A new Rasmussen Reports national telephone survey finds that just 28% believe the Supreme Court is doing a good or an excellent job. At the same time, 30% rate its performance as poor. That’s the highest-ever poor rating. It’s also the first time ever that the poor ratings have topped the positive assessments.
Luckily, in California we are not beholden to The United State Supreme Court’s narrow views on what constitutes a supervisor for the purpose of sexual harassment and race harassment. Nor do we have to accept the artificially high standard the United States Supreme Court has given for retaliation in employment discrimination.
Both the United States Court and the California Supreme Court need to stop muddling constructions of statutes governing employment law. While both courts claim they are not activist courts they are sure doing a lot of legislation. The Harris decision by the California Supreme Court utterly creates new law when the California version of Title VII does not have a rational basis for a mixed-motive method of winning the new form of discrimination case the Harris case enacted.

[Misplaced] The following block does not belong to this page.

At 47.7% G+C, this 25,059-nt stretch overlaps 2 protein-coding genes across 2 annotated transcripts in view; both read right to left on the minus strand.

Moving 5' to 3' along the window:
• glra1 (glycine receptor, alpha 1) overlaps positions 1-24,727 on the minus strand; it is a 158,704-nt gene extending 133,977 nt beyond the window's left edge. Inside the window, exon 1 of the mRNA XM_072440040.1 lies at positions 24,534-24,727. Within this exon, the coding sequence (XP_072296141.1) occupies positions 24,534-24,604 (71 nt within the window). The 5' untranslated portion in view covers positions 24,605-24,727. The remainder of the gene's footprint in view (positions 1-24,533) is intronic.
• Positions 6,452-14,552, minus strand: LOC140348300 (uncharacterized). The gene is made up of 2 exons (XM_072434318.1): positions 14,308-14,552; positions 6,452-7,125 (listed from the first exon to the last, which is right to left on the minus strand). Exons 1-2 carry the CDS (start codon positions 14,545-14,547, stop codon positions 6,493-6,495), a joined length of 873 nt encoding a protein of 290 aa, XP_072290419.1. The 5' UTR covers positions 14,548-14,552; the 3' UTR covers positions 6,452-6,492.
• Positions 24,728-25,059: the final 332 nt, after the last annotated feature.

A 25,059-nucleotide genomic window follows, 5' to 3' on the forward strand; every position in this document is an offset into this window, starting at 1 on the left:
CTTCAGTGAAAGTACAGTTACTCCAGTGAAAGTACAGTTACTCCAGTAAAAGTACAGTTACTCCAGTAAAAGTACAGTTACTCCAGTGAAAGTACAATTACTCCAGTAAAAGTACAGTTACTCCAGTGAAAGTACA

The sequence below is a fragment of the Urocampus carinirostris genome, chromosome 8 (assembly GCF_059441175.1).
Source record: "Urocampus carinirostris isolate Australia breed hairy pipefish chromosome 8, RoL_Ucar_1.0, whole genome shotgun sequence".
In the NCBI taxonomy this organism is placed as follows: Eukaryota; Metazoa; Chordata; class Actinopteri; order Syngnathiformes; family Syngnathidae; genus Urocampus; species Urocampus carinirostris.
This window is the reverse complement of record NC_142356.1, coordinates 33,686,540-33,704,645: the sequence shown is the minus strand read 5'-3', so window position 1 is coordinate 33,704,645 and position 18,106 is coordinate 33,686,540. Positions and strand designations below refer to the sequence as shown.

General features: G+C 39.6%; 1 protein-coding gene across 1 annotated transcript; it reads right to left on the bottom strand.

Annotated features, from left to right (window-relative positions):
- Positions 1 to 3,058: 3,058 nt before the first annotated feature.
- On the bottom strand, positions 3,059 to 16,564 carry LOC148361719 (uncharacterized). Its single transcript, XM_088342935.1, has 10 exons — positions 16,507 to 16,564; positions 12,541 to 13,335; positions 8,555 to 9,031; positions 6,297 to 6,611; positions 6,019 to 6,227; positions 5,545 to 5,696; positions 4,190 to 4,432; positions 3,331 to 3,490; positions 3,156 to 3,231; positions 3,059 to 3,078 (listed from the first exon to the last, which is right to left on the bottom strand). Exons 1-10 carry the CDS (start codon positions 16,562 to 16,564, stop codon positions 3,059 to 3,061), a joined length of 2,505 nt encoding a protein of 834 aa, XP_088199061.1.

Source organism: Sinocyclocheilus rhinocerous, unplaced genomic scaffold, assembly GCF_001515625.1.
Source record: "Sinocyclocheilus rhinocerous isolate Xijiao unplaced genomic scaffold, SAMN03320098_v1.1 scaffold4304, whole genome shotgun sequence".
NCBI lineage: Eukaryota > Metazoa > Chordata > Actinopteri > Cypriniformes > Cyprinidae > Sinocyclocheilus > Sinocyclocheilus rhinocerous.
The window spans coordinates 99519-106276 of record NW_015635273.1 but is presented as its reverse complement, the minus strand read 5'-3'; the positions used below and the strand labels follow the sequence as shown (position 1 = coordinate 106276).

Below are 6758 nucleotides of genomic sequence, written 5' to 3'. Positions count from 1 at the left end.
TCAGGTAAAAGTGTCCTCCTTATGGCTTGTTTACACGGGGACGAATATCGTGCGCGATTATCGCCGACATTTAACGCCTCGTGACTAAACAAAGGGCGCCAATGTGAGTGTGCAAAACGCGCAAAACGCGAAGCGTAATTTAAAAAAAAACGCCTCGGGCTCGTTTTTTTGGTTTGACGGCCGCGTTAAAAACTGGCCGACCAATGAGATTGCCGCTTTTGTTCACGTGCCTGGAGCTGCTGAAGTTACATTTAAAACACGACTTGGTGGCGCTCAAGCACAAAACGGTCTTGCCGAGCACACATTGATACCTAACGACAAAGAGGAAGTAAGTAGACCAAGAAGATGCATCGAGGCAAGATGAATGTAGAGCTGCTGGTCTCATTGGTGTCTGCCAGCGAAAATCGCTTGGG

These days it is more important than ever that employees find an employment lawyer who understands all of the hyper-technical nuances the Supreme Courts are putting on discrimination laws. Employees also need an employment lawyer with experience in the appellate courts where devious, unethical employers will beg that trial wins be overturned for disputable reasons. You might think this sounds dramatic, but it is the truth. Moralistic employers are usually not the ones being sued in employment lawsuits.
In the last year, I have personally won three appeals I wrote myself, and had a case in the California Supreme Court. My firm has been involved in several other appeals. In addition, one of my associates is going to be filing an appeal this week on a case in which the employee was forced to quit because he had to pay the employer’s expenses thus driving his rate down to below minimum wage.